Three Reasons God Gives Us the Sabbath

Three Reasons God Gives Us the Sabbath

There’s a little phrase in Hebrews that has always had an incredibly attractive power to me: “So then, there remains a Sabbath rest for the people of God” (Hebrews 4:9 ESV).

Rest. There remains a rest for the people of God.

Christianity often feels like more stuff to do. But according to Jesus, the core of the Christian experience is rest. Dallas Willard says that most of us jump into the busy part of Christianity—serving our neighbors, being active in the church, keeping up with spiritual disciplines—but we skip the “rest” part, which is crucial to being able to accomplish any of the other stuff.

Those most mature in Jesus are not those working hardest for him but those resting best in him. Until you learn to rest correctly in Christ, all of your work for Christ is going to be off.

The writer of Hebrews ties this idea of rest to the Old Testament concept of “Sabbath.”

Moses explains the purpose of the Sabbath in two primary places: The first is in Exodus 20, when God gives the Ten Commandments: “Six days you shall labor, and do all your work, but the seventh day is a Sabbath to the Lord your God… For in six days the Lord made heaven and earth, the sea, and all that is in them, and rested on the seventh day. Therefore the Lord blessed the Sabbath day and made it holy” (Exodus 20:9–11).

God created the world in six days and rested on the Sabbath. We should, too, for three reasons:

1. To remind us that God is the point of our lives

Sometimes the tyranny of life can cause us to disconnect from the purpose we were created for. And I can tell you as one who has run far down that weary road, this is the quickest way to live in misery. The Sabbath is a day to recognize that God didn’t create us to accomplish tasks but to be in love with him. That is our purpose. We weren’t created for a job. We weren’t created for our ability to produce. We were created, first and foremost, for God.

On the Sabbath, we are just supposed to enjoy God and his gifts. It is one day to be rather than to do.

2. To remind us that God is the provider for our lives

No other society in ancient times took a day off, because survival was often a day-to-day, season-to-season affair. But God commanded his people to take a Sabbath because he wanted to remind them that he bore the true responsibility of providing for them.

God has set up the world so that most of the provision we experience comes from the work that we do. Because of this, we can very easily begin to assume that we are the ones who bear the responsibility of taking care of ourselves. Like the other ancient cultures, we don’t think we can take a day off because our lives depend on being “on” every day of the week. But that kind of responsibility isn’t ours. God bears that responsibility—and so we take a day off each week to declare that.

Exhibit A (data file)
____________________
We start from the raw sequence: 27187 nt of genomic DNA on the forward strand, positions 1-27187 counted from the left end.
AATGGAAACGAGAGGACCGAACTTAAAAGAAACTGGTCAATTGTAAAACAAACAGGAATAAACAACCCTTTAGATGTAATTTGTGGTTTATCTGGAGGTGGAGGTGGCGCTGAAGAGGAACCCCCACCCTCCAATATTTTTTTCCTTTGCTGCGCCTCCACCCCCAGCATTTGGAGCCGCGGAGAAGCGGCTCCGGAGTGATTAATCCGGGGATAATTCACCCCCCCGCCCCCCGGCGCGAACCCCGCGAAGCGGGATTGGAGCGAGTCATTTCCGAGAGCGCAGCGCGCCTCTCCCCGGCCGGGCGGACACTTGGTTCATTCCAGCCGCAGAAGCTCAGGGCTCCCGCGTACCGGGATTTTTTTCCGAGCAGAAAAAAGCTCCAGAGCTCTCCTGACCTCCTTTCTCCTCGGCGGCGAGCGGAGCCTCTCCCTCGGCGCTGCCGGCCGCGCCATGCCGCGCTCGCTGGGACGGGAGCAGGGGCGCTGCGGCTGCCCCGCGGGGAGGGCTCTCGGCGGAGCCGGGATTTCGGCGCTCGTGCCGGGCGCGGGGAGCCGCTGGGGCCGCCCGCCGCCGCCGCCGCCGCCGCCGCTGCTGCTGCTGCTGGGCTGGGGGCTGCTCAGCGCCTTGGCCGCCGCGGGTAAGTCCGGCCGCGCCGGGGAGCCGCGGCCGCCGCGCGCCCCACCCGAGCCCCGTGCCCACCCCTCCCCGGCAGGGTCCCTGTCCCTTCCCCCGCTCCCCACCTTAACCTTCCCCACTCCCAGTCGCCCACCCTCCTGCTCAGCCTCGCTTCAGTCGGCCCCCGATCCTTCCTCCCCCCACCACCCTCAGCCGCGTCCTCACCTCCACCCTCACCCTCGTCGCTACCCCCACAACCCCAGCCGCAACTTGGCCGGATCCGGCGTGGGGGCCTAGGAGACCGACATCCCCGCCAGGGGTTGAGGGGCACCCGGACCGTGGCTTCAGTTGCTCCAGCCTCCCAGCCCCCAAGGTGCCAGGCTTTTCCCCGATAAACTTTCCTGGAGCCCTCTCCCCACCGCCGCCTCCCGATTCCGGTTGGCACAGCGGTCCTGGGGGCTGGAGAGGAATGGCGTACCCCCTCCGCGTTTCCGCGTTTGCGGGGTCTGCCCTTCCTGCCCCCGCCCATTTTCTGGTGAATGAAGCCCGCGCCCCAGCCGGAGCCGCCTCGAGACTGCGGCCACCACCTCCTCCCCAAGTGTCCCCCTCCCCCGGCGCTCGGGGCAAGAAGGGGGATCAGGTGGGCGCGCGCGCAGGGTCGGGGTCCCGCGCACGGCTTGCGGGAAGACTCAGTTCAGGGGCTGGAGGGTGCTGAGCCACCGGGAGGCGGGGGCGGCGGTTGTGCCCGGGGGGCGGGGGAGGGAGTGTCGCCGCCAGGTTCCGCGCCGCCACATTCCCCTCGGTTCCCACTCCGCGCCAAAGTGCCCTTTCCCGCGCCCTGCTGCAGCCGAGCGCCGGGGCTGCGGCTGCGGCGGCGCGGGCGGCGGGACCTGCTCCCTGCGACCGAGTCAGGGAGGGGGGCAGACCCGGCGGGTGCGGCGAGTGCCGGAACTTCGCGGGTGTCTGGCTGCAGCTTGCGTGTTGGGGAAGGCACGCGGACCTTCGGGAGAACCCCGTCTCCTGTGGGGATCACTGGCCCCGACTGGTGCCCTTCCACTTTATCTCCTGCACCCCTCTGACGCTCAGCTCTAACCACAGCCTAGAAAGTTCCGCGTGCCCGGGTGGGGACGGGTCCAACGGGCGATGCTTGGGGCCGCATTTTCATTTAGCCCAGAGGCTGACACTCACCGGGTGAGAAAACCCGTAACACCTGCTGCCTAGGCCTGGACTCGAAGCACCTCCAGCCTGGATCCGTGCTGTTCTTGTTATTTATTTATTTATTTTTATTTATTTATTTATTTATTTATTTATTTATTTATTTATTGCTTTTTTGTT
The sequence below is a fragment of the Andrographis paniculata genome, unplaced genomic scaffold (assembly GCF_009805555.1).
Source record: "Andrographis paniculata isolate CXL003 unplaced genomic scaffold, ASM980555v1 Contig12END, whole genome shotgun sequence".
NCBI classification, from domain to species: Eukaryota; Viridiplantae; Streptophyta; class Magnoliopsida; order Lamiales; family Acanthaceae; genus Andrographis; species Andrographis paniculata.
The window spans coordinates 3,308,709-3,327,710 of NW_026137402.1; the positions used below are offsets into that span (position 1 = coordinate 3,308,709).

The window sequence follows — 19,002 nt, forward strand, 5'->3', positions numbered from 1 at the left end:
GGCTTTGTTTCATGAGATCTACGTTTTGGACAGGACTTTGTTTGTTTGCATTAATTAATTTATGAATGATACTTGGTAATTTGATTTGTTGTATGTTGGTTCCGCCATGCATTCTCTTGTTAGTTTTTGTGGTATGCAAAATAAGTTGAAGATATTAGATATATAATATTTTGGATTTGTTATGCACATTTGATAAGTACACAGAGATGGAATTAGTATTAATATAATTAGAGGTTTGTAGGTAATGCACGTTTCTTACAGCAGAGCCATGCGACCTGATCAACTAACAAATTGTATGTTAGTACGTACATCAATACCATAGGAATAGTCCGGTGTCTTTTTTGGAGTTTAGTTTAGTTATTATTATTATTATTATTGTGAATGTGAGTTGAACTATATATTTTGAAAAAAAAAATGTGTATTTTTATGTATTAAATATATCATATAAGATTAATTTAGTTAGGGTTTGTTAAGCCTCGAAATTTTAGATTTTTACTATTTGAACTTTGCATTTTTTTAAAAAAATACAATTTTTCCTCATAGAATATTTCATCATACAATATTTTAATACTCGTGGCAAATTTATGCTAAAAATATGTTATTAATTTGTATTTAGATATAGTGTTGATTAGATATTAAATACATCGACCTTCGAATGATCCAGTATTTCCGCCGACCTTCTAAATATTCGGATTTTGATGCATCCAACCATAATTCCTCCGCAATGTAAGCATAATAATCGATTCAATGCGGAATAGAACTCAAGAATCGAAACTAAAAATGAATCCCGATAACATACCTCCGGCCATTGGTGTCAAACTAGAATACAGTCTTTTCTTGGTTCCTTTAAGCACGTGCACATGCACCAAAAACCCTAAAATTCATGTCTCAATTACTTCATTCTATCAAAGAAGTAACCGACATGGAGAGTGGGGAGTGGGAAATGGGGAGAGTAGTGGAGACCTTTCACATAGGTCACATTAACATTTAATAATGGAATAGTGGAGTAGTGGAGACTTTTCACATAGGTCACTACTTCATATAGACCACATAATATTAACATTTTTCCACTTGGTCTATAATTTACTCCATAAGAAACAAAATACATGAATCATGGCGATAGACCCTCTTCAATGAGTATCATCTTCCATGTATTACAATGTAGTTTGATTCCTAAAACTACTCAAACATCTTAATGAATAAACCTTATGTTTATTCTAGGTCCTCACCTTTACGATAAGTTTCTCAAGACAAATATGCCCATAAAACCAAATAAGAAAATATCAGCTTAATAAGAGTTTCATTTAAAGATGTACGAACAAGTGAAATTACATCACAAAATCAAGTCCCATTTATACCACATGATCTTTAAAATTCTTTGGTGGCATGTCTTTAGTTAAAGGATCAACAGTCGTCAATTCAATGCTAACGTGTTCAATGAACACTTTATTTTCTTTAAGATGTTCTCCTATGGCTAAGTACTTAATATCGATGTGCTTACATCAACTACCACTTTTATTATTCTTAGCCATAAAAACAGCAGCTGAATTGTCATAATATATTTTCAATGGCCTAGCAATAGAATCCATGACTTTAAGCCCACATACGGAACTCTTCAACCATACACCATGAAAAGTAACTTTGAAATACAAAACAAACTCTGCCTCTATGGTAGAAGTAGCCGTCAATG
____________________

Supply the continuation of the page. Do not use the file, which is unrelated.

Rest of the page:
Sabbath is a counter-cultural declaration of trust. I don’t rest because everything is done. I rest because God has promised that if I do it, he’ll make up for the rest.

3. To remind us that God is the Savior of our lives

The second place the Sabbath is discussed is in Deuteronomy 5:12–15: “Observe the Sabbath day, to keep it holy… You shall remember that you were a slave in the land of Egypt, and the Lord your God brought you out from there with a mighty hand and an outstretched arm. Therefore, the Lord your God commanded you to keep the Sabbath day.”

The Sabbath gave the Israelites space to reflect on their salvation and the fact that God had accomplished their greatest need—deliverance from sin—all by himself. The Israelites did not make one single contribution to the Exodus, so Moses is saying, “If God took care of your greatest need all by himself, don’t you think you can trust him to take care of your day-to-day needs now?”

As they trusted, they were to reflect on their new relationship with God (v. 15). In Egypt they had been slaves; now they were sons and daughters. They had been under the cruel reign of Pharaoh; now they were under the tender care of their Father, and they could trust him.

This is our Sabbath truth today, still: Stop thinking like slaves, and start thinking like sons and daughters. Take some time to recognize and reflect on the blessing that God is the point, God is the provider and God alone is the Savior.

This article originally appeared here.

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J. D. Greear
J.D. Greear, Ph.D., pastors the Summit Church in Raleigh-Durham, NC. Tagged by Outreach magazine as one of the fastest growing churches in America, the Summit has grown in the past 8 years from 400 to over 5,000 each weekend. The Summit Church is deeply involved in global church planting, having undertaken the mission to plant 1000 churches in the next 40 years. J.D. has authored Breaking the Islam Code and the upcoming Gospel: Recovering the Power that Made Christianity Revolutionary.

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